From the time we were little, my sister, brothers and I heard stories about our parents’ families. My dad’s uncle Clint Jolly was struck by lightning several times in his life before dying young of a stomach ulcer in the 1920s. One of my mom’s great great grandfathers, Ulrich Wallberg, a Baptist preacher barely escaping from Sweden in the 1850s with his 4 children (apparently they weren’t very welcoming to Baptists then). Or the Wulfestieg clan who left Germany in the early 1800s to settle in Brazil then later leaving for America.
All of us kids hung on to every word as we listened to the stories of our great great great grandfathers coming over from Ireland, England, Germany, Sweden and Holland to make a new life. But, for my sister Mary and me, it was the women’s stories that always stood out. For better or for worse, these women were tough as nails and didn’t let the social norms of the day stand in their way of doing what they thought was necessary for their families.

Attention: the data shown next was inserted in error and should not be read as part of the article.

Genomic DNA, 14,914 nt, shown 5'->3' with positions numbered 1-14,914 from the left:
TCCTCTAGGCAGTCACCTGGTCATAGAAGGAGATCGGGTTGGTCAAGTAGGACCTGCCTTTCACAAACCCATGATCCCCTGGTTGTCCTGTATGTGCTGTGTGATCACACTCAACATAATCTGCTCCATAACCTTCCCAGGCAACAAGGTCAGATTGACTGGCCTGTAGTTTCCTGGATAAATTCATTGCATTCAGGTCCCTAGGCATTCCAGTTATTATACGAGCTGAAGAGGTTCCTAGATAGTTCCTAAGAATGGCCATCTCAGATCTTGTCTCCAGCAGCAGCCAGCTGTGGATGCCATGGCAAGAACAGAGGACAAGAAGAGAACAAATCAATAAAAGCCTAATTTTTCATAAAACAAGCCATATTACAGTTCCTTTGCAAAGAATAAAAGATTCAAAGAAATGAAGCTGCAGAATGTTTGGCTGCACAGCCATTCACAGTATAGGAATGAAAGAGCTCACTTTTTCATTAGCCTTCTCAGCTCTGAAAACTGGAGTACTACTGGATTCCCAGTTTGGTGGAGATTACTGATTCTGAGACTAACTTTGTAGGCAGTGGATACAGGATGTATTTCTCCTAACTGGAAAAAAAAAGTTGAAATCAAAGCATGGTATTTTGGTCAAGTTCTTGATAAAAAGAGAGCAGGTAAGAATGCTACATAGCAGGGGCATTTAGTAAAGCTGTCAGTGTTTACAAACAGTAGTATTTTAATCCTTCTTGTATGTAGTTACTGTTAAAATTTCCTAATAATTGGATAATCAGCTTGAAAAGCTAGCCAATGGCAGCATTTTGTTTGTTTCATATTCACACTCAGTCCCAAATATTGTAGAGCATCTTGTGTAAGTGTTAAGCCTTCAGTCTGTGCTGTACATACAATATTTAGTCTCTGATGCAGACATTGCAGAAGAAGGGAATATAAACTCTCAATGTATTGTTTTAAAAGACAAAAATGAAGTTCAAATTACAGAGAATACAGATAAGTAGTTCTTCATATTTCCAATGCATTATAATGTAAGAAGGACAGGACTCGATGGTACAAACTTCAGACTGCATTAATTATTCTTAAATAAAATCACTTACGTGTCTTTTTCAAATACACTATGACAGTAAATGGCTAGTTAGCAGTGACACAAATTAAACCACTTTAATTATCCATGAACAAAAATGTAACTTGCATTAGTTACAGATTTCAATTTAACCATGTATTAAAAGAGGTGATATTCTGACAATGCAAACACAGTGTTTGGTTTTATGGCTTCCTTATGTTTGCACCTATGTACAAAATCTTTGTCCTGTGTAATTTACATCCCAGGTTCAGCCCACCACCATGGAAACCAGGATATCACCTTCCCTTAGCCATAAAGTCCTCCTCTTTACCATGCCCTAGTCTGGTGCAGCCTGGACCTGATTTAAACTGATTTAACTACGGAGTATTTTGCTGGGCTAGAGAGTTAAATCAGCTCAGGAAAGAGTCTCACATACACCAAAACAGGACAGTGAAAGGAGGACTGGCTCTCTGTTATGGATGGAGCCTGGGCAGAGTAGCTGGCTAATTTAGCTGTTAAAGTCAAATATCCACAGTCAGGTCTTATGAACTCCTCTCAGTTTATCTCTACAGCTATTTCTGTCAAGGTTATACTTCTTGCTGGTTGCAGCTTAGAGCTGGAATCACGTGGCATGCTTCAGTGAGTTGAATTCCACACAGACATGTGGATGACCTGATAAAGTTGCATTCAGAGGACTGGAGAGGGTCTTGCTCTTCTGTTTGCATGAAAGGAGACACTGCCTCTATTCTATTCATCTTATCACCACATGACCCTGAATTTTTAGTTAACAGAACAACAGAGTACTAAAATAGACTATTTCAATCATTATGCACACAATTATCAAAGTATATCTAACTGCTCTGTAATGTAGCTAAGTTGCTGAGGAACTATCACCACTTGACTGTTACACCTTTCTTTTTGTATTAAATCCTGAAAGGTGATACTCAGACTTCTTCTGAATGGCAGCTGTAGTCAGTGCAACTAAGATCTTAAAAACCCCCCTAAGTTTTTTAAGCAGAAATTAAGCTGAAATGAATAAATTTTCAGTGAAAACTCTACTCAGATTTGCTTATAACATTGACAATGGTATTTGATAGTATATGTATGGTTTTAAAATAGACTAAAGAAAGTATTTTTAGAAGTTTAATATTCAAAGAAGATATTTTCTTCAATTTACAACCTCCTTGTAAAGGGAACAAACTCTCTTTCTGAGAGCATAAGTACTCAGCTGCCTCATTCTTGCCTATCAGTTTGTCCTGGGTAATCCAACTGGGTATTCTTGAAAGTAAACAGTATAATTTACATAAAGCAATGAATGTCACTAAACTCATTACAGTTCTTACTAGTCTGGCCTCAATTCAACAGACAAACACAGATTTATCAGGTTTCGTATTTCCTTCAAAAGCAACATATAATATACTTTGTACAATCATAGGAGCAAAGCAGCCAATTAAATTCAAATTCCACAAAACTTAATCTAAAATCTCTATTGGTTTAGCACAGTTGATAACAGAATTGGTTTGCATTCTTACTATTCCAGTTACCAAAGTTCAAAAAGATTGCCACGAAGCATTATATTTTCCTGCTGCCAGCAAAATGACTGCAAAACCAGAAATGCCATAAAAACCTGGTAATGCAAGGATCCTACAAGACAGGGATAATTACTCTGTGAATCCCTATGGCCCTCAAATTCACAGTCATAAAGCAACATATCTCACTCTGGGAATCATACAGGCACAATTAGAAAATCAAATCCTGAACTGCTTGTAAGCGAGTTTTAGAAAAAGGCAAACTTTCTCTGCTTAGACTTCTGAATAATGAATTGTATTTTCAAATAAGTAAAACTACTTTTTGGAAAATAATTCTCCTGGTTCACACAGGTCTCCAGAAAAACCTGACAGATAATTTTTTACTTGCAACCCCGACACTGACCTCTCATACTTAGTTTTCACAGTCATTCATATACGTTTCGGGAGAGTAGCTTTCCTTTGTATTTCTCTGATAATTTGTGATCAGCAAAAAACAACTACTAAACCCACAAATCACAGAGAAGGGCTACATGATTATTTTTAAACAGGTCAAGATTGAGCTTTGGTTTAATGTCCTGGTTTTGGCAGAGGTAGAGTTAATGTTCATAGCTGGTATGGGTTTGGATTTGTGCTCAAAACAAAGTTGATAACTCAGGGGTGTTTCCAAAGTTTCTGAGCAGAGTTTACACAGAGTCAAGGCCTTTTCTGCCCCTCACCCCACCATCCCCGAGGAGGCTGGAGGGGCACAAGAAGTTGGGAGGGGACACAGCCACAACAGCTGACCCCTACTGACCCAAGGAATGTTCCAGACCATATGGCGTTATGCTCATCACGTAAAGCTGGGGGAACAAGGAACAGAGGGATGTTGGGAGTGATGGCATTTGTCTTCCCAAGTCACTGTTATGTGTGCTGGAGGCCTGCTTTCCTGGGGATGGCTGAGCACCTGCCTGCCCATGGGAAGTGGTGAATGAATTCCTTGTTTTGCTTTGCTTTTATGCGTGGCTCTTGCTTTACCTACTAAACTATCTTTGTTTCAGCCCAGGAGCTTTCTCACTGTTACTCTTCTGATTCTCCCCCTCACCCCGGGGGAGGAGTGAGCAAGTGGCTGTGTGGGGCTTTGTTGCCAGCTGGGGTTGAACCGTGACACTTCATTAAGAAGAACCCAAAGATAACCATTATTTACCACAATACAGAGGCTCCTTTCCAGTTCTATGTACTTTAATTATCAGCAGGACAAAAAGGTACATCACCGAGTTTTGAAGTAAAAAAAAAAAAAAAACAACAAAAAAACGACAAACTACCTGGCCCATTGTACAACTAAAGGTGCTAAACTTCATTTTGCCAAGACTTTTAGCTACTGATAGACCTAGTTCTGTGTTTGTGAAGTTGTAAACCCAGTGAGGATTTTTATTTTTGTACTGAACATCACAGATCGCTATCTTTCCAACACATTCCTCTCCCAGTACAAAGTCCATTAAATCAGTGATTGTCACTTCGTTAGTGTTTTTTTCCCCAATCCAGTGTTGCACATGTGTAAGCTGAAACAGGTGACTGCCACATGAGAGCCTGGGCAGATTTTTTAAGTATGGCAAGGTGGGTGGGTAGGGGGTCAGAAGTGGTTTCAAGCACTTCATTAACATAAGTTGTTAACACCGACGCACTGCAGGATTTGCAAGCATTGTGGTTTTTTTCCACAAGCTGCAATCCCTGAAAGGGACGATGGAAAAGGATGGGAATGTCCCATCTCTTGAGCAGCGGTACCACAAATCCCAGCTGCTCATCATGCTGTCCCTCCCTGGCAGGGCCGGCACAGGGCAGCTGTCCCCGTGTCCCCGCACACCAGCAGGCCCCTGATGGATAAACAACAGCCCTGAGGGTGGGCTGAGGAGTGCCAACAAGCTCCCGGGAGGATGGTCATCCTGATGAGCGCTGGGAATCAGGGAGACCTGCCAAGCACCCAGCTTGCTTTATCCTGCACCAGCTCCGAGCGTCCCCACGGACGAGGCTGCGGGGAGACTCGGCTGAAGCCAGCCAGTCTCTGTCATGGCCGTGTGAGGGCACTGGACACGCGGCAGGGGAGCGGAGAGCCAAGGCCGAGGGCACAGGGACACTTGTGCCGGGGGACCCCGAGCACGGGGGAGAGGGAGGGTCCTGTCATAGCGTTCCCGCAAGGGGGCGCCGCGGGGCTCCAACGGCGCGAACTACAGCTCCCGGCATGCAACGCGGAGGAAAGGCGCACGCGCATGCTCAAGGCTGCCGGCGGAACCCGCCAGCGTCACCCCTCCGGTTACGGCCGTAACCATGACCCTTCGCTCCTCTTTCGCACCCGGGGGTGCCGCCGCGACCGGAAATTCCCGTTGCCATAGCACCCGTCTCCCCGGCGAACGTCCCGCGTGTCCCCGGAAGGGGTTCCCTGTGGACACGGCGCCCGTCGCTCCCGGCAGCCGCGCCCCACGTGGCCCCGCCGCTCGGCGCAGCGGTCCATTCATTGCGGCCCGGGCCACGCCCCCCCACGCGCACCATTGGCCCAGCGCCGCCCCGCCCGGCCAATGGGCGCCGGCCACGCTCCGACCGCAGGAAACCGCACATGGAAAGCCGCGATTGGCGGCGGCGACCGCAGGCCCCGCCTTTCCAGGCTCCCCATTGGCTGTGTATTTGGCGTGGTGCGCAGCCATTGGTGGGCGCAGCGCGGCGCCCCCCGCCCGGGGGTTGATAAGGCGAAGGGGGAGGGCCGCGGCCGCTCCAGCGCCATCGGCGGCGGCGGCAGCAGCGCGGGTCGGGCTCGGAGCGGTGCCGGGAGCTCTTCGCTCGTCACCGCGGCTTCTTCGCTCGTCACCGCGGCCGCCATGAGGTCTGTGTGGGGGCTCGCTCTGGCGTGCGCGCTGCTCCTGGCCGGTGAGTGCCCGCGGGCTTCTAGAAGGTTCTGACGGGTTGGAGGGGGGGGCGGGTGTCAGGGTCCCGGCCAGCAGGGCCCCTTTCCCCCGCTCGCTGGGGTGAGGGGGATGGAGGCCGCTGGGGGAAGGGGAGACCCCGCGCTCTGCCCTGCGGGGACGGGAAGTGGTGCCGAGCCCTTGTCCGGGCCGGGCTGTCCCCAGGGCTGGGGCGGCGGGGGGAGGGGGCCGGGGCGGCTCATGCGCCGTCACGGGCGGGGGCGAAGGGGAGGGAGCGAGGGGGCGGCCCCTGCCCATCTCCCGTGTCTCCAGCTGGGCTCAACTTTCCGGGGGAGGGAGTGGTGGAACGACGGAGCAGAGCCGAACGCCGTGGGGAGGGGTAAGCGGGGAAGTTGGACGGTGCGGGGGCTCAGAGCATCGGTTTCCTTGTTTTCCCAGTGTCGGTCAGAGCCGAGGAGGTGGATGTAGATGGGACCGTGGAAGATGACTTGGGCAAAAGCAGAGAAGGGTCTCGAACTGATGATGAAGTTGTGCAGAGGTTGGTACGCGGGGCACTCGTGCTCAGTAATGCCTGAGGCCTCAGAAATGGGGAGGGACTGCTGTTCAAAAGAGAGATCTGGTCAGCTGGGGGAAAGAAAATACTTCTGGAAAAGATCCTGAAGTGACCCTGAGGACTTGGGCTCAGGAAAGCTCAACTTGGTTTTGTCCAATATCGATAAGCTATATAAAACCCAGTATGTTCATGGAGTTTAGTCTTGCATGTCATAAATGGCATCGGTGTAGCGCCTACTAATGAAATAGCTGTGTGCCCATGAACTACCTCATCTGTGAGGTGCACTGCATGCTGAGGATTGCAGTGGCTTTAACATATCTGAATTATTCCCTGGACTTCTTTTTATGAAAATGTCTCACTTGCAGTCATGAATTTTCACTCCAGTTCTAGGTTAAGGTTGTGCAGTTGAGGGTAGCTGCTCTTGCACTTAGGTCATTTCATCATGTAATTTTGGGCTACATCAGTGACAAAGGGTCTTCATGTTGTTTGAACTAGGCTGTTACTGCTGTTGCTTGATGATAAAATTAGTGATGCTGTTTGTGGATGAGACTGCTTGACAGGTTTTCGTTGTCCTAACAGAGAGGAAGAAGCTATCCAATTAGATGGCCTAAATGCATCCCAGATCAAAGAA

We’ve often talked about them with our children but a recent visit made us want to get the stories out for our daughters, nieces and future potential granddaughters and generations of women to come.
We want them to know where they came from and why they also are tough as nails!
Earlier this year, I was visiting my family in Beaver, PA. My mom, sister Mary and I started going through the old family files, pictures and letters hoping to solve the mystery of my dad’s dad (will be its own blog post!). My oldest brother also lives there and we invited his two daughters, aged 12 and 7, over to start telling a new generation of girls about their foremothers.
We realized that we needed to get these stories written down in one place so we decided to write a book. We’re all pressed for time so as a start, my mom Kathy Hemenway, sister Mary Whiting and I are going to use this blog to start writing down what we know about all of the awesome women in our family’s past and eventually put it all together.
If you want to share stories of the strong women in your families’ past please feel free to leave comments.